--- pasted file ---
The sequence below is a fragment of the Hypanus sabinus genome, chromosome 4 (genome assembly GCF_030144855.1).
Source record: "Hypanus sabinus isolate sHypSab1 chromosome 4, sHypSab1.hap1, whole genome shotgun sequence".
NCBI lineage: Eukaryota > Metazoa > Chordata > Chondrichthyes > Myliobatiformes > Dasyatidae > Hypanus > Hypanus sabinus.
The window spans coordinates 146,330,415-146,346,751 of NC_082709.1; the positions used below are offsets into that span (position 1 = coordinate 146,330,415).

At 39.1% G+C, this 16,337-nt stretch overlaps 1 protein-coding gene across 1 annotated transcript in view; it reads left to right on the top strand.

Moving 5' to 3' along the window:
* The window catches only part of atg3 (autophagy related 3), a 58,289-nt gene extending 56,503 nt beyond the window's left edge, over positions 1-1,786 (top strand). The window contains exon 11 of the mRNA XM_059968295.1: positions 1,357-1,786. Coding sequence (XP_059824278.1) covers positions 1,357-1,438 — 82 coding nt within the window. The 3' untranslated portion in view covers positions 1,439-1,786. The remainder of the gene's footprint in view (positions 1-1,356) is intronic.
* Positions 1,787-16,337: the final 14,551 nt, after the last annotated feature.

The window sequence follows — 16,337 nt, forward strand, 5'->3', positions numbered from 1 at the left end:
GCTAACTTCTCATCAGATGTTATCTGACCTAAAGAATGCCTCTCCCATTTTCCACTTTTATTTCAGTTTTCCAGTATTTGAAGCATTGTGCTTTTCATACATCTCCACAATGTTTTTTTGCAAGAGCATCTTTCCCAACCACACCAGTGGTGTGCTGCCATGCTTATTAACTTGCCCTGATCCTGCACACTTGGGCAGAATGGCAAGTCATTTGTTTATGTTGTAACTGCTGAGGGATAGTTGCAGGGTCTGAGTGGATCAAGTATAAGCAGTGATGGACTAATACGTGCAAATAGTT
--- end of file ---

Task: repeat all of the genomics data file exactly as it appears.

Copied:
The sequence below is a fragment of the Hypanus sabinus genome, chromosome 4 (genome assembly GCF_030144855.1).
Source record: "Hypanus sabinus isolate sHypSab1 chromosome 4, sHypSab1.hap1, whole genome shotgun sequence".
NCBI lineage: Eukaryota > Metazoa > Chordata > Chondrichthyes > Myliobatiformes > Dasyatidae > Hypanus > Hypanus sabinus.
The window spans coordinates 146,330,415-146,346,751 of NC_082709.1; the positions used below are offsets into that span (position 1 = coordinate 146,330,415).

At 39.1% G+C, this 16,337-nt stretch overlaps 1 protein-coding gene across 1 annotated transcript in view; it reads left to right on the top strand.

Moving 5' to 3' along the window:
* The window catches only part of atg3 (autophagy related 3), a 58,289-nt gene extending 56,503 nt beyond the window's left edge, over positions 1-1,786 (top strand). The window contains exon 11 of the mRNA XM_059968295.1: positions 1,357-1,786. Coding sequence (XP_059824278.1) covers positions 1,357-1,438 — 82 coding nt within the window. The 3' untranslated portion in view covers positions 1,439-1,786. The remainder of the gene's footprint in view (positions 1-1,356) is intronic.
* Positions 1,787-16,337: the final 14,551 nt, after the last annotated feature.

The window sequence follows — 16,337 nt, forward strand, 5'->3', positions numbered from 1 at the left end:
GCTAACTTCTCATCAGATGTTATCTGACCTAAAGAATGCCTCTCCCATTTTCCACTTTTATTTCAGTTTTCCAGTATTTGAAGCATTGTGCTTTTCATACATCTCCACAATGTTTTTTTGCAAGAGCATCTTTCCCAACCACACCAGTGGTGTGCTGCCATGCTTATTAACTTGCCCTGATCCTGCACACTTGGGCAGAATGGCAAGTCATTTGTTTATGTTGTAACTGCTGAGGGATAGTTGCAGGGTCTGAGTGGATCAAGTATAAGCAGTGATGGACTAATACGTGCAAATAGTT